Thursday, May 01, 2008
Tuesday, April 22, 2008
A student of mine clued me in to an episode of Frontline called the "Persuaders", about advertising and marketing to consumers. I haven't watched the whole thing, but it looks like a terrific program to show to English 103 or 104 students. What's more, you can watch it online!
If you'd like the transcript, it is at http://www.pbs.org/wgbh/pages/frontline/shows/persuaders/etc/script.html
Tuesday, April 15, 2008
Tuesday, April 08, 2008
I'm thinking in terms, for instance, of the tutorials we experimented with in class last Thursday. I would find it highly prohibitive to teach an online course without such tutorials or other means to convey general principles of writing directly and afterward assigning and collecting specific scaffolded tasks that students need to accomplish and to which I can respond. Similarly, I would find it difficult to teach writing in an online course without engaging students in either synchronous or asynchronous discussion of readings, having them negotiate, abstract, or apply concepts of writing through their reading and discussion of it. These are writing tasks, to be sure, but they are not the sort that will demand revision and developmen in themselves. Yet these elements of instruction are ignored for an apparently entire focus on how to responds to students' written compositions in a process of revision toward a more comprehensive major draft. Although some of the concepts revealed in the book might apply to what I describe above, especially to synchronous or asynchronous discussion, it would have been useful to have these elements directly addressed.
This is an important consideration because, let's face it, we are unlikely to get substantial training for Online Writing Instruction from our departments or programs. If we do get training, they will appear as short, discreet technology-focused, largely optional workshops before or after an academic semester. Reading this book as teachers, then, it is important for us to figure out how to train ourselves.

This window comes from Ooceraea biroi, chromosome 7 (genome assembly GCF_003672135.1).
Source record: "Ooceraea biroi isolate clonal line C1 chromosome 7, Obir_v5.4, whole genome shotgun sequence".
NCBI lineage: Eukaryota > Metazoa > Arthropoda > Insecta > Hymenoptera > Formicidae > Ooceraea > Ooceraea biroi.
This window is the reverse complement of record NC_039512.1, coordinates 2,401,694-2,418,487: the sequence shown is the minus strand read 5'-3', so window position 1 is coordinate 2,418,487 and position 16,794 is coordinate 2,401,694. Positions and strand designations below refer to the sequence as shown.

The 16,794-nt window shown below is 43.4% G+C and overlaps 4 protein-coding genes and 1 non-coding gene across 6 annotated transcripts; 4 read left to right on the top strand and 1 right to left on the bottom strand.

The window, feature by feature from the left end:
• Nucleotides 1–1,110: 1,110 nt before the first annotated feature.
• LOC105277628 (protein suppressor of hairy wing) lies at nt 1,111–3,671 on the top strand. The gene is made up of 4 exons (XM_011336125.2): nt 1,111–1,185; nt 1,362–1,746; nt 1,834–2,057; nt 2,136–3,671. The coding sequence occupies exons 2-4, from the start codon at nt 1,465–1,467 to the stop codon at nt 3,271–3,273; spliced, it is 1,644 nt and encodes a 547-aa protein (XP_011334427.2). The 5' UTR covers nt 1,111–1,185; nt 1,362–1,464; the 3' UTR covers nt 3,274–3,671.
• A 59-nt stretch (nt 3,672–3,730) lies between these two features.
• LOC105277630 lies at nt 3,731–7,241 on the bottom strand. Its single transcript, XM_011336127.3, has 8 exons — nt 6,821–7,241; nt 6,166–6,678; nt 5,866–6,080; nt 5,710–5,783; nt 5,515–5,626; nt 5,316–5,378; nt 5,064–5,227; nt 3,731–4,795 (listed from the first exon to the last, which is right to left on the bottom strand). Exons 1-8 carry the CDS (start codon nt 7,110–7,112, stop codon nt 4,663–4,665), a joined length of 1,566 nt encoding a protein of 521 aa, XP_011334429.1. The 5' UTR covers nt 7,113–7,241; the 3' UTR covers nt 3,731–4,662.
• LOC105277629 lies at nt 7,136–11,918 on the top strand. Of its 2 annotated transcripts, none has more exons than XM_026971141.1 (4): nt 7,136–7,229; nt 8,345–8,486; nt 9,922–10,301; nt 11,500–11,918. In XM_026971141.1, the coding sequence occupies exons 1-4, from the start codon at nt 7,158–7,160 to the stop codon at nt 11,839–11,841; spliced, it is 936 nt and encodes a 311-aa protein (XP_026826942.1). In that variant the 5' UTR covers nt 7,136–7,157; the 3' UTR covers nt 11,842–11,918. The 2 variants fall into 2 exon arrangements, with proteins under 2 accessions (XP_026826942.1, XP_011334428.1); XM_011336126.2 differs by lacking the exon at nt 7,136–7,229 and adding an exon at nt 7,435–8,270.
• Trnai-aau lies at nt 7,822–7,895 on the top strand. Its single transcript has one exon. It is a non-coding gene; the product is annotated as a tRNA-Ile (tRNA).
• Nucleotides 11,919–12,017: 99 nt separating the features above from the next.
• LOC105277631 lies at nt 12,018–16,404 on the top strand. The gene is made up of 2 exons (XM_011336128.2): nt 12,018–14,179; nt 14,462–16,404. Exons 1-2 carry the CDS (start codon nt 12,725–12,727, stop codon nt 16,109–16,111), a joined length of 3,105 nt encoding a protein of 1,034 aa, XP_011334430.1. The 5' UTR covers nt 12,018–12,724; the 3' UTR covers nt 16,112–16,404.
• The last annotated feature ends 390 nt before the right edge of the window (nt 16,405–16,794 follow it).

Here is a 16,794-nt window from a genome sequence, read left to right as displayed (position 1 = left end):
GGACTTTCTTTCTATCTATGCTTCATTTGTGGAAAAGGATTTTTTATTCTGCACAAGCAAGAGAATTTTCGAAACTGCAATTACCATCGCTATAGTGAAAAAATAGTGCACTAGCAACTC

Hewett and Ehmann present "Five Pedagogical Principles" for training instructors in Online Writing Instruction. I want to review these, then translate them into something more useful for the individual instructor.
Investigation – This principle addresses the need for departments, program, and trainers to do empirical research into successful training practices to develop more effective training materials. It suggests a recursive system of feedback on the materials and processes used and a willingness to revise those materials and processes accordingly.
Likewise, instructors should engage in such a process of investigation, both exploring the empirical research thankfully done by others and collecting feedback from their students. Of course, blackboard and other tech tools make this procedure easier by providing various survey tools.
I also want to suggest, though, that this process of investigation requires careful and relatively gradual experimentation, especially for those who already have so much competing for their time. As instructors implement online technology to enhance their teacing of writing, they should build a manageable curve of learning, implementation, feedback, and revision. Learn your technology in chunks, implement what seems reasonable and manageable, in a given semester, collect feedback, and review that feedback to consider revisions to your technology use. The following semester, implement those revision, as well as a new, manageable amount of technology that has been learned.
Immersion - This principle is simply that instructors who are called on to teach online should be trained online, making the training scenario a hands-on environment for the practice of online teaching.